blackbox allows prediction and optimization of a response function from simulated response values. It also includes procedures designed mainly or only to be called, in a completely automated way without any input by users, by other R packages such as the Infusion package (under development) or by R code automatically generated by the Migraine software (see Details). For prediction, blackbox interfaces a C++ library for “ordinary Kriging” (which is jargon for: prediction in a linear mixed model with a constant term as fixed effect). It uses generalized cross validation (GCV) by default to estimate smoothing parameters.

Beyond the usage illustrated below, this package is used in particular for smoothing the output of the `Migraine`

software for likelihood analysis of population genetic data
(http://kimura.univ-montp2.fr/~rousset/Migraine.htm). In the latter application the response function is a simulated log-likelihood surface and the procedures generate plots of the (profile) log-likelihood, compute (profile) likelihood ratio confidence intervals, and design new parameter points where the likelihood should be simulated. This package provides documentation for all user-level functions in the R script written by Migraine. Control from Migraine uses many variables stored globally in the list of options accessible through `blackbox.options().`

The C++ DLL was originally a c++ reimplementation of some of the internal functions of the fields package, circa 2005-2006. To estimate smoothing parameters, it requires pairs of responses values for some values of the predictor variables, but will not allow more than pairs.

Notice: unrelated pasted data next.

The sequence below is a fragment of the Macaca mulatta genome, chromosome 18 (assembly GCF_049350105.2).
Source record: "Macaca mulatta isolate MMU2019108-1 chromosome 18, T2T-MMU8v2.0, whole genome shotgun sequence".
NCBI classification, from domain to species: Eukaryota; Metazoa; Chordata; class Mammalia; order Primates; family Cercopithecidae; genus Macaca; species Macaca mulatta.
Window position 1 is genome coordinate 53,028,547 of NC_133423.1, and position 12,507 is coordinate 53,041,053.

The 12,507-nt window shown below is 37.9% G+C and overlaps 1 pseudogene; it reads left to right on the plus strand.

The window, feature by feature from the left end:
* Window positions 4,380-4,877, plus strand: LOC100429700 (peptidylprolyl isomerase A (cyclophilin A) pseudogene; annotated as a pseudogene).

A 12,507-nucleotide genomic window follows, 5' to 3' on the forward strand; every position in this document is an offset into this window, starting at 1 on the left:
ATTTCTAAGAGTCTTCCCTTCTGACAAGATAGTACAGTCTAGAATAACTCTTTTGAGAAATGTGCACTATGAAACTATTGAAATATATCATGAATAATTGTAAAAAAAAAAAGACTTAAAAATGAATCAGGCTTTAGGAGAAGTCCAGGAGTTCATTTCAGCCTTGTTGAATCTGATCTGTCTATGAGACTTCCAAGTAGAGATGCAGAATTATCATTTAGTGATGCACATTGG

François Rousset, with contributions by Raphaël Leblois.

Chambers J.M. (2008) Software for data analysis: Programming with R. Springer-Verlag.

Fields Development Team (2006). fields: Tools for Spatial Data. National Center for Atmospheric Research, Boulder, CO. http://www.image.ucar.edu/GSP/Software/Fields/.

1 2 3 4 5 6 7 8 9 10 11 12 13 14 15 16 17 18 19 20 21 22 23 24 25 26 27 28 29 30 31 32 33 34 | ```
fr <- function(v) { ## Rosenbrock Banana function with noise
10 * (v["y"] - v["x"]^2)^2 + (1 - v["x"])^2 + rnorm(1,sd=0.1)
}
set.seed(123)
# Initial parameter values, including duplicates. See ?init_grid.
parsp <- init_grid(lower=c(x=0,y=0),upper=c(x=2,y=2))
# add function values
simuls <- cbind(parsp,bb=apply(parsp,1,"fr"))
## The following shows the backbone of the 'bboptim' code:
sorted_etc <- prepareData(data=simuls)
# Then smoothing using GCV (beware of implicit 'decreasing=FALSE' argument)
gcvres <- calcGCV(sorted_etc)
## The results can be used as input to functions from other packages,
## e.g. corrHLfit from spaMM:
## Not run:
require(spaMM)
corrHLfit(bb ~ 1+Matern(1|x+y),data=sorted_etc,
ranFix=list(rho=1/gcvres$CovFnParam[c("x", "y")],
# note '1/...'
nu=gcvres$CovFnParam[["smoothness"]],
phi=gcvres$pureRMSE^2,
# note distinct meaning of lambda notation in spaMM and blackbox
lambda=with(gcvres,(pureRMSE^2)/lambdaEst)))
## GCV is distinct from an REML fit:
corrHLfit(bb ~ 1+Matern(1|x+y),data=sorted_etc,
init.corrHLfit=list(rho=c(1,1)))
## End(Not run)
``` |

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